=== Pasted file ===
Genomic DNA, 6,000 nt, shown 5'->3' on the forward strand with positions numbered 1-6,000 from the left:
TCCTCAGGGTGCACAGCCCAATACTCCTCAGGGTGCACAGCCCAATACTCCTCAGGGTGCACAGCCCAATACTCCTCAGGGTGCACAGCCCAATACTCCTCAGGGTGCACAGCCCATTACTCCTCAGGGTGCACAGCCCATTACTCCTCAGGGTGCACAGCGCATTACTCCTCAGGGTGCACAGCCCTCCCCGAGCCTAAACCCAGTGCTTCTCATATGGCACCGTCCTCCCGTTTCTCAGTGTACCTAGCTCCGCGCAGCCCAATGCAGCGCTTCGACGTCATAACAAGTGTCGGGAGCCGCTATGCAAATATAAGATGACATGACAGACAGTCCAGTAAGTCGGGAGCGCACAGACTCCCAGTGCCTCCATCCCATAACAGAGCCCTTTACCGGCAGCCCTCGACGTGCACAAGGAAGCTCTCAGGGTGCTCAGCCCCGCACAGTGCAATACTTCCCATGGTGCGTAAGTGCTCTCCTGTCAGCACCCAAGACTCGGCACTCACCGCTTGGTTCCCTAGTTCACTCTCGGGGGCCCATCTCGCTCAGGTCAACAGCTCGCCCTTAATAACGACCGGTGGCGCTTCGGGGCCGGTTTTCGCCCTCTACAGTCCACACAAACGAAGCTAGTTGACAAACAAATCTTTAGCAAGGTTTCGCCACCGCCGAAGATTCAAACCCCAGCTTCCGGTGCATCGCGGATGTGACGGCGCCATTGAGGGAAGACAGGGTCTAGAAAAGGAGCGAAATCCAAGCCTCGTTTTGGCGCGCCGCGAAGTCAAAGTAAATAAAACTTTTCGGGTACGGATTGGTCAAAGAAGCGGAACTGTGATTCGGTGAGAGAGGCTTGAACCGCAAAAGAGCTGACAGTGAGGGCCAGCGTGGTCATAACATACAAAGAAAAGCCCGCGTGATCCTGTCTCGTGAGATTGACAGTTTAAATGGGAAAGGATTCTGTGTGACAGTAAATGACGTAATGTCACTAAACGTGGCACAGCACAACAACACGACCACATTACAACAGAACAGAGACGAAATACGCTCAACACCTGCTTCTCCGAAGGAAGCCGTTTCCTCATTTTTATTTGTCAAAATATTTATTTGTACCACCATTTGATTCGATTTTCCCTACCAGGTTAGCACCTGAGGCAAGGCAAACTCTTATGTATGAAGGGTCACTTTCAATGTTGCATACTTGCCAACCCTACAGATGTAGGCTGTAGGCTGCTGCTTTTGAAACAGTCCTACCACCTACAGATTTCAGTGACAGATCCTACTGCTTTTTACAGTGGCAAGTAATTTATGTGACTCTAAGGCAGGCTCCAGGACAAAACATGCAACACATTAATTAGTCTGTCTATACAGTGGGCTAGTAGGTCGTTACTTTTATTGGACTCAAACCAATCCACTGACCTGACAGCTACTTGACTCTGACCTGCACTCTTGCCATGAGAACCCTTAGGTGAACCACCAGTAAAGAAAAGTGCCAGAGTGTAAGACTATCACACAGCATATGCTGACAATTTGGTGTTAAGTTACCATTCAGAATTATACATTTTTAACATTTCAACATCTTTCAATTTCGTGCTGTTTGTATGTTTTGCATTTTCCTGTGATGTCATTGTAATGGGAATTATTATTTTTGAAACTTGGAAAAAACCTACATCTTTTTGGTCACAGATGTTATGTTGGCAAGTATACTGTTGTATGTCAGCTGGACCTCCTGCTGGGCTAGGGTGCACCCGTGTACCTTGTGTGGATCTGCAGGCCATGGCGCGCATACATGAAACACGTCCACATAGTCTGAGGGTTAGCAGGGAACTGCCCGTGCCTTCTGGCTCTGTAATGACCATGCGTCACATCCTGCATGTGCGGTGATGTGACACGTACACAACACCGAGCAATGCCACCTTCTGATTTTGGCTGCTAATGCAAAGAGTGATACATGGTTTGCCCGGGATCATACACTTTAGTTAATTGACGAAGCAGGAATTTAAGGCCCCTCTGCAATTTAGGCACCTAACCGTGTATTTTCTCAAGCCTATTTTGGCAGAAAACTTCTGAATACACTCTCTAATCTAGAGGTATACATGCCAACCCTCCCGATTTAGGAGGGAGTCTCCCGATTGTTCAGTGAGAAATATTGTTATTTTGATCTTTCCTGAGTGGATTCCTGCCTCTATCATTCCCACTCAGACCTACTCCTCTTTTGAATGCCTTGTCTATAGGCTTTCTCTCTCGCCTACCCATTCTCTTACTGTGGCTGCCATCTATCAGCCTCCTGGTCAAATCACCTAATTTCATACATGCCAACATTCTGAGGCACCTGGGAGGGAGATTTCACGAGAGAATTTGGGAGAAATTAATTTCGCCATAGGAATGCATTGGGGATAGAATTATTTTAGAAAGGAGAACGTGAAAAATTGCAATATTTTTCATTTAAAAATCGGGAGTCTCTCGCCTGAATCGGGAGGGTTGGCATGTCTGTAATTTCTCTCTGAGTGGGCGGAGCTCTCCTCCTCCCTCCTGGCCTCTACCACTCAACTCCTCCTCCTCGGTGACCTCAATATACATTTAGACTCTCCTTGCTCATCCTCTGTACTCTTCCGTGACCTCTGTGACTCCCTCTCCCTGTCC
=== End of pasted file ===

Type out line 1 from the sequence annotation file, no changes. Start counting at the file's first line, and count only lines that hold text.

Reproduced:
Genomic DNA, 6,000 nt, shown 5'->3' on the forward strand with positions numbered 1-6,000 from the left: